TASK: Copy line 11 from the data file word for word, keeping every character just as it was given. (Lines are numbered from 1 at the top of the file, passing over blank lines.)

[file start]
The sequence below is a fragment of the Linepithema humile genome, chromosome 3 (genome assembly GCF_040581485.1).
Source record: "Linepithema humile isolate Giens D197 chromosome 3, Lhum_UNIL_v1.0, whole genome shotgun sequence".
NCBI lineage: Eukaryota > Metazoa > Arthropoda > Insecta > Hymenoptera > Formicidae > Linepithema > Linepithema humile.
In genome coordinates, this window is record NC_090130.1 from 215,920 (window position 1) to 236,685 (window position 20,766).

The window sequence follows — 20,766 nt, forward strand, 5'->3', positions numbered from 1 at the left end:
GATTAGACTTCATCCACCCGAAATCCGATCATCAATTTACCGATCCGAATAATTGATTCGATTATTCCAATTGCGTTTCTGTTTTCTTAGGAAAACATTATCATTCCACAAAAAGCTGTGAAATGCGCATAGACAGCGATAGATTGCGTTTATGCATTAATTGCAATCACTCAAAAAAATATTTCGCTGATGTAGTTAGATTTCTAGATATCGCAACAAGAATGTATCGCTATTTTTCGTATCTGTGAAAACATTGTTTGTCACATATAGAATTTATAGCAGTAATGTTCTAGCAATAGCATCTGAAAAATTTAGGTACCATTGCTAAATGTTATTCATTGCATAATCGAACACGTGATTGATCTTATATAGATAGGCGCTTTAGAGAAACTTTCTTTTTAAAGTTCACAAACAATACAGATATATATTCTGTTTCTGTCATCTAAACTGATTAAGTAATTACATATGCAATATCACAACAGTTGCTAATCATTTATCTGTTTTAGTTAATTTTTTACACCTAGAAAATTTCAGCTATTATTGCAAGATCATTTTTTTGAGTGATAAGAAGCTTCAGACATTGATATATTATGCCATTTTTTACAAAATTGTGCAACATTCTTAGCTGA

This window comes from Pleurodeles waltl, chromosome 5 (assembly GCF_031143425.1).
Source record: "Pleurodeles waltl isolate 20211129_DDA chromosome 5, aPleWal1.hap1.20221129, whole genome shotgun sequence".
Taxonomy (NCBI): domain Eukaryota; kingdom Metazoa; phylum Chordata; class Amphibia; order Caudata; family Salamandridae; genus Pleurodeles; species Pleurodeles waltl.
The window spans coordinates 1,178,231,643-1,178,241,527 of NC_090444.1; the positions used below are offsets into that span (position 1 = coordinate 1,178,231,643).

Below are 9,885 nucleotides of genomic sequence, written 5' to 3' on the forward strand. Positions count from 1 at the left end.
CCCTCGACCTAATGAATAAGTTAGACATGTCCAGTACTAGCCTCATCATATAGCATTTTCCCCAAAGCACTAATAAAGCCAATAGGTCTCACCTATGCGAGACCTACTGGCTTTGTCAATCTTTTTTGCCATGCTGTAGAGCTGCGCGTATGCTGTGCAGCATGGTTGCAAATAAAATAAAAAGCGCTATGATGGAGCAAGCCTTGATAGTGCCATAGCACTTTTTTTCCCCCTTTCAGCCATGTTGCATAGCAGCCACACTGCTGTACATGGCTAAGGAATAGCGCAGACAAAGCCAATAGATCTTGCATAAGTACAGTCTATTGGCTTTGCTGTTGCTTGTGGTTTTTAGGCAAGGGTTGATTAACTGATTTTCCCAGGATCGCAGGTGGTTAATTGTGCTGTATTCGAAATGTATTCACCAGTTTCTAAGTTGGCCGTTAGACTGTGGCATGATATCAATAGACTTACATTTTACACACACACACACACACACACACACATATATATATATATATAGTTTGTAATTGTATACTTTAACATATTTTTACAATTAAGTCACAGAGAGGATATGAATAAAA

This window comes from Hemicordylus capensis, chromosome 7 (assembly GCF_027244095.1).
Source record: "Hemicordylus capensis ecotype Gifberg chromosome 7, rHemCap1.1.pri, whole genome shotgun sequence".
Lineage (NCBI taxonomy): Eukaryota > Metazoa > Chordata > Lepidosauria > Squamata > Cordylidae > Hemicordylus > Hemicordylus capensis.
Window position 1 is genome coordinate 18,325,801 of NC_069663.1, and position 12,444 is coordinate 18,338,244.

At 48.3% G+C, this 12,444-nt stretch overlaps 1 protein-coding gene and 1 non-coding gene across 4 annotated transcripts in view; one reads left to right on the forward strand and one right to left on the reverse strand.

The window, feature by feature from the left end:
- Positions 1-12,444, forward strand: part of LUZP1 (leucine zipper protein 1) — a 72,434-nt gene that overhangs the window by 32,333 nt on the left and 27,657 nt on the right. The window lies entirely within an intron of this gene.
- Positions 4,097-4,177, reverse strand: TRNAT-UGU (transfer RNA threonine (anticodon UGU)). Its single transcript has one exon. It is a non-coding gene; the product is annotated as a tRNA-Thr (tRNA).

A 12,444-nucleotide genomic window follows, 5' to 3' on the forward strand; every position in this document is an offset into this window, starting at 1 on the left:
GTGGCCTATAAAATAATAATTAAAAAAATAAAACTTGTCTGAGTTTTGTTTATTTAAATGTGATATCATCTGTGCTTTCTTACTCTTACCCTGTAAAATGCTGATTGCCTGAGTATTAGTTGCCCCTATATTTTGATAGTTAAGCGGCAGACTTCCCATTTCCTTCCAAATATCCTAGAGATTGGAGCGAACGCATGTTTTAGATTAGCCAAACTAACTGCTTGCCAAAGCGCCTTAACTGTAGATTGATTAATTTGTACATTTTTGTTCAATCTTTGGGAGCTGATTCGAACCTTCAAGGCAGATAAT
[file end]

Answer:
Below are 9,885 nucleotides of genomic sequence, written 5' to 3' on the forward strand. Positions count from 1 at the left end.